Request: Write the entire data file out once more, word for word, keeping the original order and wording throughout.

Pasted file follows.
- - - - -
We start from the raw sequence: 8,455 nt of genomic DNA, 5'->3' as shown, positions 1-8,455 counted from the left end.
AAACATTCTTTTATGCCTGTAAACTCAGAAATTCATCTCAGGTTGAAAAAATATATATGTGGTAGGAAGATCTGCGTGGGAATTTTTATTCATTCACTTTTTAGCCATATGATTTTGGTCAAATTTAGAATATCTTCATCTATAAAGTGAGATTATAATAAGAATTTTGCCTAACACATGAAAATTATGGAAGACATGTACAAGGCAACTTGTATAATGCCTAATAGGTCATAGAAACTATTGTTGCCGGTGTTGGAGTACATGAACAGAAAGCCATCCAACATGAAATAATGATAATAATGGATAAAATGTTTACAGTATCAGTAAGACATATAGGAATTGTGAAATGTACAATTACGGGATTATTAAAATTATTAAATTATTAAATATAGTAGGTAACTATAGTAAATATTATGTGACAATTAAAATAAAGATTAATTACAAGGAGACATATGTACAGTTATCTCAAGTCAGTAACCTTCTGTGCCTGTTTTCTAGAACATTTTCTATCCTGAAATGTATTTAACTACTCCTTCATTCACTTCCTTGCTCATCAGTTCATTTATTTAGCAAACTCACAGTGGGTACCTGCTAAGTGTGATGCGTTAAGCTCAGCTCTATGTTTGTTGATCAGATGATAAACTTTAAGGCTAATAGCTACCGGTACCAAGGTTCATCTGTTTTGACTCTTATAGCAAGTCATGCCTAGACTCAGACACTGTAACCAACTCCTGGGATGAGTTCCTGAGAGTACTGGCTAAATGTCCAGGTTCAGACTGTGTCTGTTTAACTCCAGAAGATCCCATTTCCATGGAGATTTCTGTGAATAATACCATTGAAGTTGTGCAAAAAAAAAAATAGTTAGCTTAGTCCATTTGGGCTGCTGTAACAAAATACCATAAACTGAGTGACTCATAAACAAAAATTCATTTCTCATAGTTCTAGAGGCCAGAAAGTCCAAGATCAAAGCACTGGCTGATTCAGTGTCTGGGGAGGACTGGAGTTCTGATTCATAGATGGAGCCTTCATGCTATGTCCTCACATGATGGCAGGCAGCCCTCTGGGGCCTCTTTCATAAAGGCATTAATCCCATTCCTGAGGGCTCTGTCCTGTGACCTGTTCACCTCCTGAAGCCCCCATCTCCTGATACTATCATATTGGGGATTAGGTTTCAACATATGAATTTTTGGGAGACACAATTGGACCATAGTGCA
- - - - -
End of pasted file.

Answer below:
We start from the raw sequence: 8,455 nt of genomic DNA, 5'->3' as shown, positions 1-8,455 counted from the left end.
AAACATTCTTTTATGCCTGTAAACTCAGAAATTCATCTCAGGTTGAAAAAATATATATGTGGTAGGAAGATCTGCGTGGGAATTTTTATTCATTCACTTTTTAGCCATATGATTTTGGTCAAATTTAGAATATCTTCATCTATAAAGTGAGATTATAATAAGAATTTTGCCTAACACATGAAAATTATGGAAGACATGTACAAGGCAACTTGTATAATGCCTAATAGGTCATAGAAACTATTGTTGCCGGTGTTGGAGTACATGAACAGAAAGCCATCCAACATGAAATAATGATAATAATGGATAAAATGTTTACAGTATCAGTAAGACATATAGGAATTGTGAAATGTACAATTACGGGATTATTAAAATTATTAAATTATTAAATATAGTAGGTAACTATAGTAAATATTATGTGACAATTAAAATAAAGATTAATTACAAGGAGACATATGTACAGTTATCTCAAGTCAGTAACCTTCTGTGCCTGTTTTCTAGAACATTTTCTATCCTGAAATGTATTTAACTACTCCTTCATTCACTTCCTTGCTCATCAGTTCATTTATTTAGCAAACTCACAGTGGGTACCTGCTAAGTGTGATGCGTTAAGCTCAGCTCTATGTTTGTTGATCAGATGATAAACTTTAAGGCTAATAGCTACCGGTACCAAGGTTCATCTGTTTTGACTCTTATAGCAAGTCATGCCTAGACTCAGACACTGTAACCAACTCCTGGGATGAGTTCCTGAGAGTACTGGCTAAATGTCCAGGTTCAGACTGTGTCTGTTTAACTCCAGAAGATCCCATTTCCATGGAGATTTCTGTGAATAATACCATTGAAGTTGTGCAAAAAAAAAAATAGTTAGCTTAGTCCATTTGGGCTGCTGTAACAAAATACCATAAACTGAGTGACTCATAAACAAAAATTCATTTCTCATAGTTCTAGAGGCCAGAAAGTCCAAGATCAAAGCACTGGCTGATTCAGTGTCTGGGGAGGACTGGAGTTCTGATTCATAGATGGAGCCTTCATGCTATGTCCTCACATGATGGCAGGCAGCCCTCTGGGGCCTCTTTCATAAAGGCATTAATCCCATTCCTGAGGGCTCTGTCCTGTGACCTGTTCACCTCCTGAAGCCCCCATCTCCTGATACTATCATATTGGGGATTAGGTTTCAACATATGAATTTTTGGGAGACACAATTGGACCATAGTGCA